If you run a lot in charlotte then you have probably had a close call with a motor vehicle. It's a familiar story discussed after most long runs. There is the person only looking left, the truck ignoring the cross walk, the car running the stop sign or the bus rolling a red light at the intersection. Being a pedestrian in Charlotte does not just seem dangerous, it is. With 19 pedestrian deaths through August, the city is on pace for its fourth straight annual increase in pedestrian fatalities, up 35% from this time last year.
In response, the City of Charlotte has adopted the Vision Zero campaign with the ambitious goal of eliminating pedestrian fatalities by the year 2030. We talked with project manager Angela Berry to find out what the City is doing and what we can do as citizens and runners to help.
Vision Zero started in Sweden in 1997. It is a strategy to eliminate all traffic-related deaths and severe injuries, while increasing safety, health and mobility for all. What is an “acceptable” number of traffic fatalities? The answer is Zero. When we asked Angela what Vision Zero was for Charlotte, she explained that the focus was on community engagement to develop a data-driven action plan where we can combine education and personal responsibility with tangible infrastructure improvements to make Charlotte a safer place to live. That Action Plan began in May with the development of a communication strategy. The plan will finalize in December after cross-disciplinary workshops, community engagement and an October draft.
The process has already started with the “Vision Zero Task Force.” Chaired by CDOT, groups such as CMS, Police, Fire, Sustain Charlotte, Mecklenburg Co. Health Department and others have been meeting once a week for the past month to workshop, brainstorm and collaborate to develop a comprehensive framework for the Action Plan (approved as a part of the City Council adopted Transportation Action Plan). A mix of public, private and non-profits, each stakeholder brings their perspective and takes away their responsibilities from the meetings. Using CDOT’s guidance, members collaborate so that the plan’s framework is ready for the next step: Community Engagement.
From September through October, CDOT and the Vision Zero Task Force will be at public meetings, public libraries, pop-up events and OpenStreets704 to engage the public and ask them how they feel about being a pedestrian in Charlotte. The first meeting is September 7th at Charlotte Powerhouse. Berry says that “the goal is to go into the community and not make the community come to us”, so these are not Vision Zero specific events. Staff will be piggybacking off other meetings to try to engage as broad a group of citizens as possible.
As runners, we have a unique perspective and opportunity to let city officials know how we feel about sidewalks, intersections, speed limits, visibility, signage and/or anything else you notice while running around our city. If you cannot make a meeting, the City has created an interactive map for you to let them know about your experiences on Charlotte’s streets. Just follow the link, then click on the map to add what you have seen that needs improvement or to be addressed. While this data is for Vision Zero planning, If you have a more specific request you are adamant about you can also follow the 311 link at the bottom of the map intro page. This will walk you through requests such as sidewalk repair, traffic calming, clearing right of way obstructions, etc.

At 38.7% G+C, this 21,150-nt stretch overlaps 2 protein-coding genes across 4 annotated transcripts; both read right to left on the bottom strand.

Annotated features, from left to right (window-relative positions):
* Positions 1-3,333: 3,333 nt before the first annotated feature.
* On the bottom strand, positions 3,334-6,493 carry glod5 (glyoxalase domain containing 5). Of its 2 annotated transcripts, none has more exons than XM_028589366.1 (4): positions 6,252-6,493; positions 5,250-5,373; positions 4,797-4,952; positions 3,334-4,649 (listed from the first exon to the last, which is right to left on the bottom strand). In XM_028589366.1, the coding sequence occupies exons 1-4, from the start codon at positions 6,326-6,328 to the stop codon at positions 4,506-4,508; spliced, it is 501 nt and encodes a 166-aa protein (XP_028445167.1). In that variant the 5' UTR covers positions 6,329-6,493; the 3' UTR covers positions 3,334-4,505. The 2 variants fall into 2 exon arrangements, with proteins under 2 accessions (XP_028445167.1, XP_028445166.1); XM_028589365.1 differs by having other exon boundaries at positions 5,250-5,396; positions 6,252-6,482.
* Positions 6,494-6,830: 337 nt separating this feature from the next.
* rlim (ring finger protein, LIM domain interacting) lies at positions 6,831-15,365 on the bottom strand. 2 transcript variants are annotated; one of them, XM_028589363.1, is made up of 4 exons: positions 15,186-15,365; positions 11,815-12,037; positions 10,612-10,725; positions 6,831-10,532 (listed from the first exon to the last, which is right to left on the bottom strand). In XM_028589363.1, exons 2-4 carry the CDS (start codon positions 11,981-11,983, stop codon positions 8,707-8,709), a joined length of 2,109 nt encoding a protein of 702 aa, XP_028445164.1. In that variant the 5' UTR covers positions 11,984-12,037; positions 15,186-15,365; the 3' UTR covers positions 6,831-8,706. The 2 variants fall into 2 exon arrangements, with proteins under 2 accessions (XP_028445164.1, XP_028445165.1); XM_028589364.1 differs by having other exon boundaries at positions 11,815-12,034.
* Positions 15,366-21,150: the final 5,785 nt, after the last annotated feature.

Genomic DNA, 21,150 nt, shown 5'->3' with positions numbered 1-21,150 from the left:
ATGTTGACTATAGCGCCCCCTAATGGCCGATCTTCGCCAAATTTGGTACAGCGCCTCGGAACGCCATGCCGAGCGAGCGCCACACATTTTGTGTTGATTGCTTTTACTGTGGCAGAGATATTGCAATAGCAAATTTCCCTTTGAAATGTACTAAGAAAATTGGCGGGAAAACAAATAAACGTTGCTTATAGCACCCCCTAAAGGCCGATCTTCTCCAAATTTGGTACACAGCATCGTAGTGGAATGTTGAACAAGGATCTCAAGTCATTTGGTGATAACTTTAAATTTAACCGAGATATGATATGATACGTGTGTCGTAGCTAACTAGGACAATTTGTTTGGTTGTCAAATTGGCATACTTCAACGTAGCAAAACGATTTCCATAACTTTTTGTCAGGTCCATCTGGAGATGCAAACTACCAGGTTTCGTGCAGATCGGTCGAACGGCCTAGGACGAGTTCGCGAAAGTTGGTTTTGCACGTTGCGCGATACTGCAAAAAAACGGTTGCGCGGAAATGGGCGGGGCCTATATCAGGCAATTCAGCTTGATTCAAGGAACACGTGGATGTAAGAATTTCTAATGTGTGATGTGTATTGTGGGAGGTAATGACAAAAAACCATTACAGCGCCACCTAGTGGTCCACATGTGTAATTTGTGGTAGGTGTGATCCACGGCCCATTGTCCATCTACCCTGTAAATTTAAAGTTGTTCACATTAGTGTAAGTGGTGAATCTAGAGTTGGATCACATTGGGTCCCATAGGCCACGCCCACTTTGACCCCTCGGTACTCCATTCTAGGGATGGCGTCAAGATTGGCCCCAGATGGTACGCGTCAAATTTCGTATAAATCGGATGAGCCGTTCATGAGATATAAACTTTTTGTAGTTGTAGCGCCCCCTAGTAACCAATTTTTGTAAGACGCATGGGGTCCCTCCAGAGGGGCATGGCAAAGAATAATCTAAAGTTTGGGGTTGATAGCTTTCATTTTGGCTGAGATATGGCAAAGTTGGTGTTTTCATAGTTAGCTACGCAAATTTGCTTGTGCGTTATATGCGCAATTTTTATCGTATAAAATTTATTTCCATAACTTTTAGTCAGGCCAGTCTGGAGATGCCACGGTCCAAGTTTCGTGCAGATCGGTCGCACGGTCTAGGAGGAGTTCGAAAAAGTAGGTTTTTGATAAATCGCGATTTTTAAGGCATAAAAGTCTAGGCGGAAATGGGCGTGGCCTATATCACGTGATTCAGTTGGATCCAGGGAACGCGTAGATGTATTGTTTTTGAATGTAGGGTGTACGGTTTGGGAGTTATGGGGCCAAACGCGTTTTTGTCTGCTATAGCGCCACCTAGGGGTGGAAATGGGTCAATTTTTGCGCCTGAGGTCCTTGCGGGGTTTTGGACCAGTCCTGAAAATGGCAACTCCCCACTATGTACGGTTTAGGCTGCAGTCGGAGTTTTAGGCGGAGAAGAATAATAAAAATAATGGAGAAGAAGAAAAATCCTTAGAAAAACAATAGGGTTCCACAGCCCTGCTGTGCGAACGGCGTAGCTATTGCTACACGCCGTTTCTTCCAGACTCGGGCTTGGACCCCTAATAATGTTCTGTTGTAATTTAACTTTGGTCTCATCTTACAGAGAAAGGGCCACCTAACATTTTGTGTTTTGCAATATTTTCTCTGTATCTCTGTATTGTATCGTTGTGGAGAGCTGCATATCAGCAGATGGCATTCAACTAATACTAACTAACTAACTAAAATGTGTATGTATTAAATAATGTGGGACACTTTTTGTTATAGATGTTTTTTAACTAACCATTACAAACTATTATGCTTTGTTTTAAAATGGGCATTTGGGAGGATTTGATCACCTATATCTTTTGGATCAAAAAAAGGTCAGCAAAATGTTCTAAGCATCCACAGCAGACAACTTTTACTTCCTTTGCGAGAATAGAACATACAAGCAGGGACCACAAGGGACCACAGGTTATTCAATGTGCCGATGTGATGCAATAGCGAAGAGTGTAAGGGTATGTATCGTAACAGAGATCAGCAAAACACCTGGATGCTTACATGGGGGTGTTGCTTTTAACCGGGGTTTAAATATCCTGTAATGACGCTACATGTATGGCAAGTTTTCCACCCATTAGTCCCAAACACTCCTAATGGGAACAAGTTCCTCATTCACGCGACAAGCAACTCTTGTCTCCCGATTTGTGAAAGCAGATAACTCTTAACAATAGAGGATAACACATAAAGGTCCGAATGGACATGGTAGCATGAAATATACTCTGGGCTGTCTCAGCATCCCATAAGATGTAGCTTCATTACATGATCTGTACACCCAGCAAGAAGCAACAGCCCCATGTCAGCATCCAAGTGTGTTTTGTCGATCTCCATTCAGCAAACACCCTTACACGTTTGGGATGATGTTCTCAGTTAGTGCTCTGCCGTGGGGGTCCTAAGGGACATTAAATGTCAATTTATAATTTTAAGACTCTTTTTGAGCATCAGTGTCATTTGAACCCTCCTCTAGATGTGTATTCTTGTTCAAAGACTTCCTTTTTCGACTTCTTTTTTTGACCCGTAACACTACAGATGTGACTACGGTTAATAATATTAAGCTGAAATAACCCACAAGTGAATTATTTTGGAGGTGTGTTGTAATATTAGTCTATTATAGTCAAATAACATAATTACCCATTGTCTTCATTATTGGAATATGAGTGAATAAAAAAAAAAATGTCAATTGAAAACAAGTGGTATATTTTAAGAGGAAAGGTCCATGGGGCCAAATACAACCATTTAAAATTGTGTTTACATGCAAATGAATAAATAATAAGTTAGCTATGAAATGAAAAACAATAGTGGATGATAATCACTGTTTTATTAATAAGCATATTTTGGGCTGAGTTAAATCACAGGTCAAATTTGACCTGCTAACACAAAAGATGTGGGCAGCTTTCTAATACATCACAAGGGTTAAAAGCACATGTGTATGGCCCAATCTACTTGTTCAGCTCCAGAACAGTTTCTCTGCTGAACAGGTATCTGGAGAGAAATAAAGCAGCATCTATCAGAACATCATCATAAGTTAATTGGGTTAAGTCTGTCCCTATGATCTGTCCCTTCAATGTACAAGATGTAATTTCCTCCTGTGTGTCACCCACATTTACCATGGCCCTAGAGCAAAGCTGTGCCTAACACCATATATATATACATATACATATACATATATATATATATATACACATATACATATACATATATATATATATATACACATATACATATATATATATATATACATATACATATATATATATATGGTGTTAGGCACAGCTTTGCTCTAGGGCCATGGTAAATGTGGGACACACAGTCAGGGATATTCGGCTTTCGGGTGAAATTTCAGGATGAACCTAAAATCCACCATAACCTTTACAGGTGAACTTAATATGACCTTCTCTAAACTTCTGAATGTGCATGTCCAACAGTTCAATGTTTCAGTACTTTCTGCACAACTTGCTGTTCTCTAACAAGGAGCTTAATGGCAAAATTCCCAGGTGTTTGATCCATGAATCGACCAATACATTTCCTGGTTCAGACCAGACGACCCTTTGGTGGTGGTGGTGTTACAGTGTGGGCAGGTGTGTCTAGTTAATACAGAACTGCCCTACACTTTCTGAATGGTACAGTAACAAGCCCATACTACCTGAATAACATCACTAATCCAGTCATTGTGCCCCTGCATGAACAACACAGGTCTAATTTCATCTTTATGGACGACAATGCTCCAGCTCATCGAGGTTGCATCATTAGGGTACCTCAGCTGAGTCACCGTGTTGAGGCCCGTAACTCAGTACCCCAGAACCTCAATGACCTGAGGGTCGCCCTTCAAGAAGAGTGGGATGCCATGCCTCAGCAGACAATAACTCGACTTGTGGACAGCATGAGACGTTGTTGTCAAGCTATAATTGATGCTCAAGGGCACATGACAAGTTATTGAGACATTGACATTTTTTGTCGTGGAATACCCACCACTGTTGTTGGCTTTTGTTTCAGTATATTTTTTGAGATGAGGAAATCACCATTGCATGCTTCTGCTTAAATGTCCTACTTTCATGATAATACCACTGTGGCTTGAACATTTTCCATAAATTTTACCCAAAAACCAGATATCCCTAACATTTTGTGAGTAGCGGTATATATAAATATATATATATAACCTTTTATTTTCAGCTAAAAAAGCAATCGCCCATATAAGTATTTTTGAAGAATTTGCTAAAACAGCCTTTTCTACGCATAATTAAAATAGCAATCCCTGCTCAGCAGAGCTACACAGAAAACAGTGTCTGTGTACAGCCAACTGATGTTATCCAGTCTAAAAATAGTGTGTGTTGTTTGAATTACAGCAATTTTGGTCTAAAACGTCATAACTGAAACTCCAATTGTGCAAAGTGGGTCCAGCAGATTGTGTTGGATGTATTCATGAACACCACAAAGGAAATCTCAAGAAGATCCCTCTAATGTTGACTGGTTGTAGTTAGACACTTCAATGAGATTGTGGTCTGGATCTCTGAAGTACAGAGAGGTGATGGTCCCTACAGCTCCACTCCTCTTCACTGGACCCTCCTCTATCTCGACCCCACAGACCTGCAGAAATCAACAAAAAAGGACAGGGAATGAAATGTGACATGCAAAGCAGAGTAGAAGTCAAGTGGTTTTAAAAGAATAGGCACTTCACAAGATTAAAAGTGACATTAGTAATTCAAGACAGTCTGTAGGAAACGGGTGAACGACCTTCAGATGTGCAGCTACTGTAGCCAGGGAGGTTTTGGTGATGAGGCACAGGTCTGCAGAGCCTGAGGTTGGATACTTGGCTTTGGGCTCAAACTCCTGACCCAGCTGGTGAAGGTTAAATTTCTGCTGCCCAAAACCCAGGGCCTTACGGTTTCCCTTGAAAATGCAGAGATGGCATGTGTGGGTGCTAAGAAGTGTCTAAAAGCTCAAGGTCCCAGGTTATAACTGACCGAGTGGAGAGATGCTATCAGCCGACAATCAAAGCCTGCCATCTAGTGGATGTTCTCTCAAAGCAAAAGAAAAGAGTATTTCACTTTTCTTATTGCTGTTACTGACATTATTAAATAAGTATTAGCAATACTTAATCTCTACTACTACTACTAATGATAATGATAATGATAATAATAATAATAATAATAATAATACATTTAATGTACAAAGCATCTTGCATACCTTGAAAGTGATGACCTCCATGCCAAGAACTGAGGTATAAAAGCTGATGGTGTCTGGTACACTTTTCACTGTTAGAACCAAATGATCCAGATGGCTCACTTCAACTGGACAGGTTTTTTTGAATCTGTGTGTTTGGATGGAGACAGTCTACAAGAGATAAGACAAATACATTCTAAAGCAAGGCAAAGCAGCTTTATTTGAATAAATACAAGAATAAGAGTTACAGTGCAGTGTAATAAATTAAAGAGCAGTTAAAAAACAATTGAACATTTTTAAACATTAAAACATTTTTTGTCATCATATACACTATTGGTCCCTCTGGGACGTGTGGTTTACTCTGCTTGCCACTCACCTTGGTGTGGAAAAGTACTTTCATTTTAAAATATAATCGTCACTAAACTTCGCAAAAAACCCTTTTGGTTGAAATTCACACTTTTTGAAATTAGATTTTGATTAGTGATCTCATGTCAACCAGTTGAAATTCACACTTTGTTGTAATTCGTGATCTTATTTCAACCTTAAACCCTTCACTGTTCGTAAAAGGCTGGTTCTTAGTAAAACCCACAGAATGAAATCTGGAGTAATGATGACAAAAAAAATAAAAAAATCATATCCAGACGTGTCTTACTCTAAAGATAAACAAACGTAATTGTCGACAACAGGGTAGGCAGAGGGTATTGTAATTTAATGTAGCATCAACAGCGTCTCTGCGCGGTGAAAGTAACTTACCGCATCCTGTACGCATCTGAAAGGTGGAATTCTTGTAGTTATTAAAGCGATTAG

CLICK HERE TO USE THE INTERACTIVE MAP!
While CDOT will use the information from the task force and community engagement to target problem intersections and know where citizens feel problems exist, Angela’s real weapon is the data. A pedestrian struck at 20mph has a 9 in 10 chance of surviving a motor vehicle impact. A pedestrian struck at 40mph has only a 1 in 10 chance of survival. Vision Zero knows that accidents will happen; the goal is to eliminate loss of life when they do.
The City can perform street and traffic studies based on community input. By combining the data with problem locations (lack of crosswalks or locations notorious for speeders), driver and pedestrian education (learning who has the right of way and how and when to use crosswalks), police enforcement, and CDOT improvements we can lower the risk of a traffic fatality.
After talking about Vision Zero, I asked Angela what we could do as runners to stay safe. Her advice: “Make yourself as visible as possible. Wear bright or reflective clothing and obey the rules of the road.”
In efforts to make crossings safer, the City has added multiple crosswalks and pedestrian refuges across town. They have added bright yellow signs and painted or texturized them as well. We asked Angela how to use them: “As a runner, you have the right of way at an unsignalized crosswalk like those in South End… but that doesn’t mean you should run out expecting cars to stop for you. Make eye contact with the driver and make sure they are aware you are going to cross”.
Our members spend hours each week (sometimes each day) running and walking around our city. Use this as your chance to add input that may change an intersection, lower a speed limit, fix a sidewalk, or maybe even save a life.